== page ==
But what make our time a time of loss are those losses we feel in our society: in our economy, our politics, and our faith.  Many have experienced the loss of economic hope.  So much in the current economy has been lost, especially for those on the edges and even in the middle. Although there has been economic recovery, those good paying jobs that had been the backbone of American confidence are not returning. In many different ways we are underemployed these days. A recent survey indicated that many young people have given up on the possibility of vocational success as a goal. Nearly one in four people young adults now define the American dream as simply being debt-free. Just keeping their head above water is more important to many young people than the dream of owning a home or being successful. Things like retirement, economic stability, and a life as good as their grandparents all seem beyond reach of many who are young, in an economy marked by long stretches of unemployment, student debt, and  marginal jobs that pay too little to make ends meet.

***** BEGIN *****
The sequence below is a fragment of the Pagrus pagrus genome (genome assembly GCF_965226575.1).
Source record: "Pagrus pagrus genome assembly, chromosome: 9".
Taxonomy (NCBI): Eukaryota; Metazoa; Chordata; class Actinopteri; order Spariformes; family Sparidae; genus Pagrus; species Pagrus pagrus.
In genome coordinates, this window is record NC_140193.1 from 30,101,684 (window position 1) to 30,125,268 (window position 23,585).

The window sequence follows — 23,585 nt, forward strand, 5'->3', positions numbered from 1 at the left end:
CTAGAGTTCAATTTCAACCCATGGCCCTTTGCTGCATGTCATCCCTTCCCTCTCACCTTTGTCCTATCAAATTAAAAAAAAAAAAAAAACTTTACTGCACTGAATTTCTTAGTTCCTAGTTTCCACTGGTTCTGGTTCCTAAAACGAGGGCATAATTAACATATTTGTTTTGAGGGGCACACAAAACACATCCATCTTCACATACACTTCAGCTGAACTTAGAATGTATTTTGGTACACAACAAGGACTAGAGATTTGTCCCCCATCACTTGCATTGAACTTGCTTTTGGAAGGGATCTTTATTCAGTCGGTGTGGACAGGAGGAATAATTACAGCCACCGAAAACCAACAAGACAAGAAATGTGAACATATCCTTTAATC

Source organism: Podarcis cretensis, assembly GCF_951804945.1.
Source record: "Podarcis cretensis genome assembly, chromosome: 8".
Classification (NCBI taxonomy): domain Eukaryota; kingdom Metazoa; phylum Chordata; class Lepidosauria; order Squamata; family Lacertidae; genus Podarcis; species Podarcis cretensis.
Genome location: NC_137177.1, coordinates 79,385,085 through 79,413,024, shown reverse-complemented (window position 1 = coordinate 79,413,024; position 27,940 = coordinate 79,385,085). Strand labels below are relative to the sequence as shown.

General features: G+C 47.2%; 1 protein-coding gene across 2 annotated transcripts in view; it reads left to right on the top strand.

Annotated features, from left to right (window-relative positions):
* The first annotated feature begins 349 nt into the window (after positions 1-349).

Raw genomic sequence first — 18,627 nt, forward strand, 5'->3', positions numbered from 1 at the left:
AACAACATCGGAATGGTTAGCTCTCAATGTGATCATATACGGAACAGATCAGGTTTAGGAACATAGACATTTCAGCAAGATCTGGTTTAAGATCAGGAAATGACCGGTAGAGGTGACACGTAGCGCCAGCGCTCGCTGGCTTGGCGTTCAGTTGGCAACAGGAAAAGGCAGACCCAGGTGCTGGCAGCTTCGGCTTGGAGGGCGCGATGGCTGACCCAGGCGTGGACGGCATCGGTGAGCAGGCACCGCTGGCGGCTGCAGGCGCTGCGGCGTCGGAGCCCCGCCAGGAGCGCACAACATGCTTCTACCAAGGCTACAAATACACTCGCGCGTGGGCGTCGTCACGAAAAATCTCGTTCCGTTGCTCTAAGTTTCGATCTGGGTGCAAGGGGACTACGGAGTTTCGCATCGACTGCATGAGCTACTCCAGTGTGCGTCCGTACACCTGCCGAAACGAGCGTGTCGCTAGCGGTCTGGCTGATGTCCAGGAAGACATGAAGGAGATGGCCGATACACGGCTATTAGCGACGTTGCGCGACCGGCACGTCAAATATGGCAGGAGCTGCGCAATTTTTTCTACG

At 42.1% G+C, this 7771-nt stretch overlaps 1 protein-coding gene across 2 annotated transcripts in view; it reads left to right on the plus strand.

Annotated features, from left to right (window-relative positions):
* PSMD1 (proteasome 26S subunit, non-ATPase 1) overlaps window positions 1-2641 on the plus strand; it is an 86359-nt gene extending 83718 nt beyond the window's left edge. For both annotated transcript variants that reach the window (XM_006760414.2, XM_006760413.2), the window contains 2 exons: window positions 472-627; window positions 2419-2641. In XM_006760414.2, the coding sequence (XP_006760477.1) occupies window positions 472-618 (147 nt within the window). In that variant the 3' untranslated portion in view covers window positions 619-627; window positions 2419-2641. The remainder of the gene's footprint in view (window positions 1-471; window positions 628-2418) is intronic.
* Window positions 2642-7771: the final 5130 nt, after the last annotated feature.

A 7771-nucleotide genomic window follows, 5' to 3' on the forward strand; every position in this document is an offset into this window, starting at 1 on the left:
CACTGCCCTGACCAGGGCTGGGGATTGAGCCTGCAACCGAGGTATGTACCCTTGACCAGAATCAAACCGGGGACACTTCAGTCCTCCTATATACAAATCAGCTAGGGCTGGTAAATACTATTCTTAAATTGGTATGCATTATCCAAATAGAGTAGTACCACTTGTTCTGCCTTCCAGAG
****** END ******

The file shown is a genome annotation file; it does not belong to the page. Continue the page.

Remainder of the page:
Not only have the young lost the coin of economic hope. Long term unemployment has taken a toll on the confidence of older Americans as well. Before the Great Recession, people out of work for more than six months accounted for less than 1% of the labor force. If you lost a job, you soon found one. The recession has changed this picture. By 2010, the long-term unemployed had quadrupled, accounting for 4.2 percent of the work force. That figure would be 50 percent higher if we added the people who gave up looking for work.

Long-term unemployment is experienced disproportionately by the young, the old, the less educated, and African-American and Latino workers. While older workers are less likely to be laid off than younger workers, they are about half as likely to be rehired. Older workers have seen the largest proportionate increase in unemployment in this downturn. In our current economic situation, the number of unemployed people between ages 50 and 65 has more than doubled.

Millions of workers, young, old, of all ethnic and educational backgrounds have been disconnected from the work force, and possibly even from society. If they are not reconnected, the costs to them and to all of us will be grim. (NY Times, May 12, 2012.) We are searching for that economic coin we lost six or seven years ago.